Urban transport and other public services have ground to a halt in India, as millions of people have joined a nationwide strike.
The 24-hour strike will see essential services such as ports, civil aviation, telecom and banking services across the country coming to a standstill.
It is being carried out by 10 trade unions to protest against the government's "indifference" to their demands for better wages and its "anti-people" policies.
Workers in the textile, engineering, coal, steel and electricity sectors have also joined the strike.
Union leaders have claimed that the strike will be bigger than the one held on the same day last year, with more than 180 million people participating.
The southern states of Andhra Pradesh, Telengana, Tamil Nadu and Karnataka are among the hardest-hit.
"This time strike will be bigger than last year as 180 million workers from formal and informal sectors would come on streets to protest against government's indifference," Trade Union Coordination Committee general secretary S P Tiwari told the Press Trust of India.
"Besides ports and civil aviation, essential services like transport, telecom and banking will be paralysed.
"Workers will go on strike in hospitals and power plants but the protest will not affect their normal functioning."
Labour Minister Bandaru Dattatreya said the government had agreed to seven of 12 demands raised by unions.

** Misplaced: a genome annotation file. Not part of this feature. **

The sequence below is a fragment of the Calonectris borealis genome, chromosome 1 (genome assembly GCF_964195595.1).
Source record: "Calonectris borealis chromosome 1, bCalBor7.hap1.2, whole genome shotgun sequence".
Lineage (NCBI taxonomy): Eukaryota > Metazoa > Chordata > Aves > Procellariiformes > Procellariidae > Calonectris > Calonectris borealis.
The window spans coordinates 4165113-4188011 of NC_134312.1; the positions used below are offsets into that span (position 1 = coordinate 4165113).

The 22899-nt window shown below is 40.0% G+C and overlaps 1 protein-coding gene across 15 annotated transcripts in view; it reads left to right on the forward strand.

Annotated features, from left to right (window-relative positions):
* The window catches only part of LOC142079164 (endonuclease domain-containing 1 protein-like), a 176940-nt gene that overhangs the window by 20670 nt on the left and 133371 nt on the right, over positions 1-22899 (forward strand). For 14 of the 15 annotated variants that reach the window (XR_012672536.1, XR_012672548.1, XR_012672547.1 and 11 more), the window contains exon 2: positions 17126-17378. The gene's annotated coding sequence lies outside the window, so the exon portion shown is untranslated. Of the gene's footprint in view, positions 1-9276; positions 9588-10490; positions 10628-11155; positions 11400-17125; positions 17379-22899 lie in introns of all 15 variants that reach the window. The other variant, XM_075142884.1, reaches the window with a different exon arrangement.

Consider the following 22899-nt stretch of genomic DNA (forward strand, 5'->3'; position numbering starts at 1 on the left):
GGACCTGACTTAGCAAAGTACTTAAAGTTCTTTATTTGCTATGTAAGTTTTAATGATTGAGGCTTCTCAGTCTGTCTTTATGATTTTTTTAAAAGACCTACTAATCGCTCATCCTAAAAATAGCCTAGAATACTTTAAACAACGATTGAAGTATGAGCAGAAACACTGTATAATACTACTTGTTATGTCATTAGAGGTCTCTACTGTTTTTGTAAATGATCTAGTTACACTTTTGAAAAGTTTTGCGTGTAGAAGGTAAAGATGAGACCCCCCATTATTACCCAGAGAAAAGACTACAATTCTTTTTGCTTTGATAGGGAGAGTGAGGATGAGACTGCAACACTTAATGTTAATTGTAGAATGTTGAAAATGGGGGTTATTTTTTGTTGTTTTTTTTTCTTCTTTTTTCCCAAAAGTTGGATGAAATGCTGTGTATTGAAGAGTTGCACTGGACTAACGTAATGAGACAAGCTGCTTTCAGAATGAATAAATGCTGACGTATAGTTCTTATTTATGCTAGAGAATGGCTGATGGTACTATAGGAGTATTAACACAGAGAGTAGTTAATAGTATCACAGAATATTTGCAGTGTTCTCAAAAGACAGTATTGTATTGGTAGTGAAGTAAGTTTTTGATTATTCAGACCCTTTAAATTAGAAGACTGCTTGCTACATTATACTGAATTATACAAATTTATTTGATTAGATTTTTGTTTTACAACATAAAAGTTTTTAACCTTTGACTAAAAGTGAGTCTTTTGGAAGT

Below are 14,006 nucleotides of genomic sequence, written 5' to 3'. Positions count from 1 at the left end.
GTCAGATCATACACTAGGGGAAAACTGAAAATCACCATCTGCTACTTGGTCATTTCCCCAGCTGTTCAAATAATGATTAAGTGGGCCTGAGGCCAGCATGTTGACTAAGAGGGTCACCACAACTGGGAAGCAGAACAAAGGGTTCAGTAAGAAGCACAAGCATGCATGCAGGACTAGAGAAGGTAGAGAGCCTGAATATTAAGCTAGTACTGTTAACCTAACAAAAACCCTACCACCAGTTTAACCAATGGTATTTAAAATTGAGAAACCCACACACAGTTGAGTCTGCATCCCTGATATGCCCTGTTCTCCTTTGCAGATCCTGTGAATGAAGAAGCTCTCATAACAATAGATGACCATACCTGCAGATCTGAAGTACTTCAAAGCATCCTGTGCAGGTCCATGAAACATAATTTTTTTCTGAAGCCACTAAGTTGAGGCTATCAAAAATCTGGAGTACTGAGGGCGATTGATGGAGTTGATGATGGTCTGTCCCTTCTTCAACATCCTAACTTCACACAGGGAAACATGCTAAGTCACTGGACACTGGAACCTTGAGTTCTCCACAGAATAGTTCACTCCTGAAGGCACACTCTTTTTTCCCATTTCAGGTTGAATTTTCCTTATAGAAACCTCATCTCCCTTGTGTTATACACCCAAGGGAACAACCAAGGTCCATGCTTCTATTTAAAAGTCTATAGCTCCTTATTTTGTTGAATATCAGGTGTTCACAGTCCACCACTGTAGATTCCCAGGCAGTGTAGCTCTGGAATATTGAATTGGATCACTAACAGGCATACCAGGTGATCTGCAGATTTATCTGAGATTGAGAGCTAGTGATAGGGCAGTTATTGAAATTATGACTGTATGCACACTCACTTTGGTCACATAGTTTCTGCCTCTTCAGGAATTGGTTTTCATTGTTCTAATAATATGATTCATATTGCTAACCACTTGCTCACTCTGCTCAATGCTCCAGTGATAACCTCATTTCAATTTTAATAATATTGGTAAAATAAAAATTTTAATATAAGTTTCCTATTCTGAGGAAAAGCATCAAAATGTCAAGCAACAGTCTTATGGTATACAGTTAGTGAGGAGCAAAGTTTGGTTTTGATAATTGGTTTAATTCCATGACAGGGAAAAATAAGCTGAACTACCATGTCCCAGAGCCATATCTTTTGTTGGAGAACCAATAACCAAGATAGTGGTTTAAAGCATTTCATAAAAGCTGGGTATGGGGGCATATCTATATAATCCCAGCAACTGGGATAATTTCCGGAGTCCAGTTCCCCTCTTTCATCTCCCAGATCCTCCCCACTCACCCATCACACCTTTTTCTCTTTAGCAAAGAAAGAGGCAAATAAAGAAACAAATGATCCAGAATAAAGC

"The seven demands include wage revision, bonus for workers... and social security," he was reported as saying.
A senior police official told The Hindu newspaper that security would be deployed at bus stops and railway stations across the country to ensure services are not disrupted by protesters.
Long-distance mail and express trains are reported to be operating normally.
Dattatreya blamed the previous Congress government for the strike and said the Bharatiya Janata Party-led government did not desire a confrontation with unions.
"We are focused on development of working conditions, health, wage, job security and social security," he was quoted as saying by The Hindustan Times.
"We had a discussion with trade unions. We want harmonious working conditions and now it is up to [them]."